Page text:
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Capt. Steve Byrne

Steve Byrne is a charter captain and fishing addict. He holds the current IGFA weakfish 30# line-class record, & guided his two sons to IGFA records of their own. "Catching stripers for 40 years, I love releasing big fish to catch them another day!"

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June 11, 2012

Tailing Bluefish in the Shallows

by Capt. Steve Byrne

It seems as if we have stripers to the east and stripers to the south, leaving us with mostly bluefish plus some resident bass here in the NY Bight. The bright side of that is the bluefish are good size, and they are willing to come up and smash a popper.

Saturday morning we headed south with a bunch of live bunker and dreams of big, fat stripers. First stop was Shrewsbury Rocks, and we found that the humongous bluefish we left there last week were still there. We wasted a few bunker on them and continued south.

A few miles south of the Rocks we found big bunker schools. Live lining around them was unproductive, so we cruised the area looking for marks. Not far from the schools, I read a few very nice piles of fish on the bottom, but they did not take the bunker we sent down. Of course, there's no way to tell for sure, but I believe those were the stripers we were looking for.

Back in the bay there were more bunker schools, and we picked off a teen-size bass from the edges. Not at all the fish we were looking for, but it was still good to get some stripes on the boat.

For the past few seasons, we have found bluefish tailing in shallow water at this time of year. They seem to love water that is 5 to 8 feet deep, and they cruise along the surface with their tails sticking high above the surface. You can see two, three or a dozen, grouped together. I like casting my plug so that it lands about 6 feet away. You can see the tail stop dead in the water and then change direction and come after your plug. It's a blast.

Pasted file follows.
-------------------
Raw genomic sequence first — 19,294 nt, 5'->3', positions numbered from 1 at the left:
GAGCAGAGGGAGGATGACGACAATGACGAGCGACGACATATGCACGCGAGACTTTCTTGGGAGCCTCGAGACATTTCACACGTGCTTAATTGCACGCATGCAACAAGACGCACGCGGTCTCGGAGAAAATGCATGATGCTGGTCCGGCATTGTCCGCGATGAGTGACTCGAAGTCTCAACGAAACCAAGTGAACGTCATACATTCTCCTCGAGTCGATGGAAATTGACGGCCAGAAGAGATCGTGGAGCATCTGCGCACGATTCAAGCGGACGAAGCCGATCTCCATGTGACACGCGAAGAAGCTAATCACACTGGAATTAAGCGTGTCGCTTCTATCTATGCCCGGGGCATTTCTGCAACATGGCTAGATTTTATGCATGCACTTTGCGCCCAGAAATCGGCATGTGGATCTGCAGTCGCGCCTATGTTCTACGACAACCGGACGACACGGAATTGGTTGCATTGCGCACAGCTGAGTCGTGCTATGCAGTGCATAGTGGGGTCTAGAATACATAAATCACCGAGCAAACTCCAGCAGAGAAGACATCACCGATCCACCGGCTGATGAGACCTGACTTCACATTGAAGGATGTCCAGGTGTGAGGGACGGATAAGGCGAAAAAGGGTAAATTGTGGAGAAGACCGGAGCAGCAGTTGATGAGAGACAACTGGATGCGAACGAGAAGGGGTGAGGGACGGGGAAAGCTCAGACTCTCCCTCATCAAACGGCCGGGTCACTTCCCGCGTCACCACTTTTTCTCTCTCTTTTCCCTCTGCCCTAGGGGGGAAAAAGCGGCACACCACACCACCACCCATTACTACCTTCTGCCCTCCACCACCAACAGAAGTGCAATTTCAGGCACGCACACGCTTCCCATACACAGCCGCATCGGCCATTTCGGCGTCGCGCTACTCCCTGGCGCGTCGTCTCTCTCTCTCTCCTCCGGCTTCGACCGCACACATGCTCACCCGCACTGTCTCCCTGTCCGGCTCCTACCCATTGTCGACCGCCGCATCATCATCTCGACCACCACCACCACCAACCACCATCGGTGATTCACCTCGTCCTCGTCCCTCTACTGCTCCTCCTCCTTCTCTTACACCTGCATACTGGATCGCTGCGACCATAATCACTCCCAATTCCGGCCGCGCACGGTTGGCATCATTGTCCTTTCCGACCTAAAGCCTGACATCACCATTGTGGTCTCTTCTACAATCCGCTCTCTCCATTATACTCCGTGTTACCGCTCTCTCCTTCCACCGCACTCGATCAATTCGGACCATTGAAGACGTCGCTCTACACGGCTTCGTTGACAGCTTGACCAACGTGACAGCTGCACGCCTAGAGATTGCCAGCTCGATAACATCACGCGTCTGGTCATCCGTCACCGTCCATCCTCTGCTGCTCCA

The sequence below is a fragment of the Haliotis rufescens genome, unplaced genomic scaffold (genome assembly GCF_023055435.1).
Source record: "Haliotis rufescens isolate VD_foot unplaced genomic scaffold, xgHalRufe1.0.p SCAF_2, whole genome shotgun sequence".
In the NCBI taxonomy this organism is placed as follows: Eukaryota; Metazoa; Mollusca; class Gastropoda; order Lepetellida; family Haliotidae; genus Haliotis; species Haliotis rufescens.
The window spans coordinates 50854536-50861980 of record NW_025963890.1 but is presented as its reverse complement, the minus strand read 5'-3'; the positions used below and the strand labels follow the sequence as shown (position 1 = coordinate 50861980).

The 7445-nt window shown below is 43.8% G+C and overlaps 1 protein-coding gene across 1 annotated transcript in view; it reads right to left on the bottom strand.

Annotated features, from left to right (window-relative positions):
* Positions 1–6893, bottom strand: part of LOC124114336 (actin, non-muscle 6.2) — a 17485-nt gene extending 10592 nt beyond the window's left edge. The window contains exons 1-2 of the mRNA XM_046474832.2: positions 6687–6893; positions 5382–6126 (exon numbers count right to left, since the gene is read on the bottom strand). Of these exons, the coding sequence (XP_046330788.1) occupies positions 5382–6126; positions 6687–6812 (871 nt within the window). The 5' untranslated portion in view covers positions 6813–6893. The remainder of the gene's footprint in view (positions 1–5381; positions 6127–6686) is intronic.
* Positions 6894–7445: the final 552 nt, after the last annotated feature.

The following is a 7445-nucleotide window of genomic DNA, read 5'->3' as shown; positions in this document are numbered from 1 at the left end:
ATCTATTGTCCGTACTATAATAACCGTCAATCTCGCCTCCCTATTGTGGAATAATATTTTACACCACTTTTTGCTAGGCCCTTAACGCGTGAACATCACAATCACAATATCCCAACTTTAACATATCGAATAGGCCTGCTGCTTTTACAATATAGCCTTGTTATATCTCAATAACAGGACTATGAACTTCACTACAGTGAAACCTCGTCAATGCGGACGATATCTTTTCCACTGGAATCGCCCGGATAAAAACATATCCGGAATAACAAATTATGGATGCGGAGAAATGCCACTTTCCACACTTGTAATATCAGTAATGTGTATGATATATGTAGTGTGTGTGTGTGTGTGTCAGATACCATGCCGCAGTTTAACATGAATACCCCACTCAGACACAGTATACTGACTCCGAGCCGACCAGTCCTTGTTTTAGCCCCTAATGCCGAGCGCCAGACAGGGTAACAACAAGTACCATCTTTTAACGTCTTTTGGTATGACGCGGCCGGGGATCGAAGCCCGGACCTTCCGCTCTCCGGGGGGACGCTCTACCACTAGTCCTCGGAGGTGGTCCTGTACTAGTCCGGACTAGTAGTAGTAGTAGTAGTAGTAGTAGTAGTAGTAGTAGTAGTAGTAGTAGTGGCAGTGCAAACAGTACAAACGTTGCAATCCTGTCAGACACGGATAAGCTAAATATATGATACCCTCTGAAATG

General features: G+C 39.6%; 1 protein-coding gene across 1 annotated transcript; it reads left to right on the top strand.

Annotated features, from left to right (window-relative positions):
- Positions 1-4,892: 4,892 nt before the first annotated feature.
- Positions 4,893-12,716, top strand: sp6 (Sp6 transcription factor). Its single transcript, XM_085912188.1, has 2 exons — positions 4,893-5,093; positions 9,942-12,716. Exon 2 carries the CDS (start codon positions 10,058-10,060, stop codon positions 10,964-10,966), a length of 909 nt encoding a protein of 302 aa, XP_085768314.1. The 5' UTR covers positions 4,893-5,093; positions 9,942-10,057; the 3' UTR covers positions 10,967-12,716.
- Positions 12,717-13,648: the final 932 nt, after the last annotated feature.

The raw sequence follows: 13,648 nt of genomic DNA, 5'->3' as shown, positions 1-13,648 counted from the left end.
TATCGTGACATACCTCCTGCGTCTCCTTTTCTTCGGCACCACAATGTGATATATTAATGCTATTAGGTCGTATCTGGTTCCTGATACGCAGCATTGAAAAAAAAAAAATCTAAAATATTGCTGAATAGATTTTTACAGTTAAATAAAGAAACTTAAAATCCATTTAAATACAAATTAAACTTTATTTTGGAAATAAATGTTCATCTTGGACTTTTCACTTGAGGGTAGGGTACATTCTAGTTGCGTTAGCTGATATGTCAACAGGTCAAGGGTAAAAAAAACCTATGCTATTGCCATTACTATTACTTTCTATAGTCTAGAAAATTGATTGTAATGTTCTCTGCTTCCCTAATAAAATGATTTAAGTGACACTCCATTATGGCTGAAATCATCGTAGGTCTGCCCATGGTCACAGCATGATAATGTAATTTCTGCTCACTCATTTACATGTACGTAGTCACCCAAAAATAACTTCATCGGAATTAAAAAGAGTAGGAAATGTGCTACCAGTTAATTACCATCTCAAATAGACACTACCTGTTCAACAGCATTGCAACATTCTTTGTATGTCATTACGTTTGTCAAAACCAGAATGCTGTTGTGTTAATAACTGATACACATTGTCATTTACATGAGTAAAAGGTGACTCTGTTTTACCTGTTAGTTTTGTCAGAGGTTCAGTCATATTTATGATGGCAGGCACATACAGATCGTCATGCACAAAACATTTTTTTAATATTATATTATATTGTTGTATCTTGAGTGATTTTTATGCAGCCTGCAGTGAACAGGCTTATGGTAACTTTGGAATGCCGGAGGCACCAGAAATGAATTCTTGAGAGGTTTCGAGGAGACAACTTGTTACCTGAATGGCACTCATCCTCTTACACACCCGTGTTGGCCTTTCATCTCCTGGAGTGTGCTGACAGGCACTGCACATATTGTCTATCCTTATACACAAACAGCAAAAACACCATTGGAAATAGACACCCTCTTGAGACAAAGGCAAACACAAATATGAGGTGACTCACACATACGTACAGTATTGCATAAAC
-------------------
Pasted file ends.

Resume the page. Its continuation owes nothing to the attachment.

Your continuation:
Water temps are still okay in the bay, water quality is relatively good and there is plenty of bait around, so we have every reason to believe bass fishing in the Bight will pick up again.

June 07, 2012

Bunker, Bunker Everywhere

by Capt. Steve Byrne

There is a ton of great fishing to be had in the friendly confines of Raritan Bay. The most obvious action is taking place around the bunker schools, and it's easy to spot them when they are being harassed. There are schools of bunker all over the bay. In the past week I've seen them all along the south shore of Staten Island – literally, from South Beach to Tottenville and up the River. I shot over to Keyport yesterday and there were bunker pods there.

Most of the kayakers and surf guys are doing the snag-and-drop when the schools come close enough. Boat anglers can take a similar approach, but have the advantage of carrying live bunker in a well.

Speaking of bunker in the well, I pulled 30 from the net Saturday morning for my trip down to Shrewsbury. When we got to the Highlands Bridge we stopped on some bunker schools getting pushed, and when I went to the well for a live bunker, I found that only 5 survived the ride.

The die-off in my live well is a result of rising water temperatures, leading to lower oxygen levels. To compensate, I will reduce the number of bunker I put in the well. Fortunately, the bunker schools on the ocean are thick and refilling the well was not a problem.

The only action taking place off the Highlands Bridge was created by the hundreds of dolphins that were feeding on the bunker. We watched them for a few minutes before continuing south.

When we arrived at the Rocks we found some of the biggest bluefish you could want to catch. The two smallest for the day were probably 12 pounds, while the average was 14. I checked out the surrounding waters for signs of bass, but I didn't find any, so we went back to the blues.

Earlier in the week I did a trip with Mitro & JB, and we stayed in the Bay. We started off by getting in on a huge bluefish blitz and went through 30 bunker in less than an hour. Again, I was able to make a throw with the net and put another 50 baits on the boat.

When we went back to work, we turned our focus from bluefish to bass by staying away from the huge blitz and instead looking for readings near structure. We worked at it and put 5 teen-size bass in the boat, keeping 3 and releasing 2.

We are using 8/0 circle hooks throw the lower jaw and out the nose. When we are fishing shallow – 10 feet or less – we go weightless. Anything deeper than that, we are using an appropriate sinker to get the bunker down.

Despite the "no-bass" outing on my last trip to Shrewsbury, I plan to go there again this weekend with my oldest son. The forecast looks good, bunker are easy, and the blues are there if the bass don't come to play.
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